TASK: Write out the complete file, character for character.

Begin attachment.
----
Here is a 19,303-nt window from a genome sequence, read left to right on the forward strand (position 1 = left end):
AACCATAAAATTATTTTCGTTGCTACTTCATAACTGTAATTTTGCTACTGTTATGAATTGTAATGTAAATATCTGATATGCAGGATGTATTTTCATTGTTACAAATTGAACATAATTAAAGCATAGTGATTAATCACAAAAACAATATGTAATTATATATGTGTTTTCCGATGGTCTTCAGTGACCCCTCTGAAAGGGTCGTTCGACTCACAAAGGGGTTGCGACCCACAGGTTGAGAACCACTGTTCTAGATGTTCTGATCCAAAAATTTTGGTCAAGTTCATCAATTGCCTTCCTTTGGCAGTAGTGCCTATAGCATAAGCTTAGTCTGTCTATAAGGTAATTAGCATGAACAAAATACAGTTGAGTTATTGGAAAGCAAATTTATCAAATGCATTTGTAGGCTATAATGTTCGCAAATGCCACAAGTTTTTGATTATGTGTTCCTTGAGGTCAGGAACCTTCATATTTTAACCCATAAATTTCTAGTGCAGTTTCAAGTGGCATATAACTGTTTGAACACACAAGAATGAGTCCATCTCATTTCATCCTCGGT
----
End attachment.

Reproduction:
Here is a 19,303-nt window from a genome sequence, read left to right on the forward strand (position 1 = left end):
AACCATAAAATTATTTTCGTTGCTACTTCATAACTGTAATTTTGCTACTGTTATGAATTGTAATGTAAATATCTGATATGCAGGATGTATTTTCATTGTTACAAATTGAACATAATTAAAGCATAGTGATTAATCACAAAAACAATATGTAATTATATATGTGTTTTCCGATGGTCTTCAGTGACCCCTCTGAAAGGGTCGTTCGACTCACAAAGGGGTTGCGACCCACAGGTTGAGAACCACTGTTCTAGATGTTCTGATCCAAAAATTTTGGTCAAGTTCATCAATTGCCTTCCTTTGGCAGTAGTGCCTATAGCATAAGCTTAGTCTGTCTATAAGGTAATTAGCATGAACAAAATACAGTTGAGTTATTGGAAAGCAAATTTATCAAATGCATTTGTAGGCTATAATGTTCGCAAATGCCACAAGTTTTTGATTATGTGTTCCTTGAGGTCAGGAACCTTCATATTTTAACCCATAAATTTCTAGTGCAGTTTCAAGTGGCATATAACTGTTTGAACACACAAGAATGAGTCCATCTCATTTCATCCTCGGT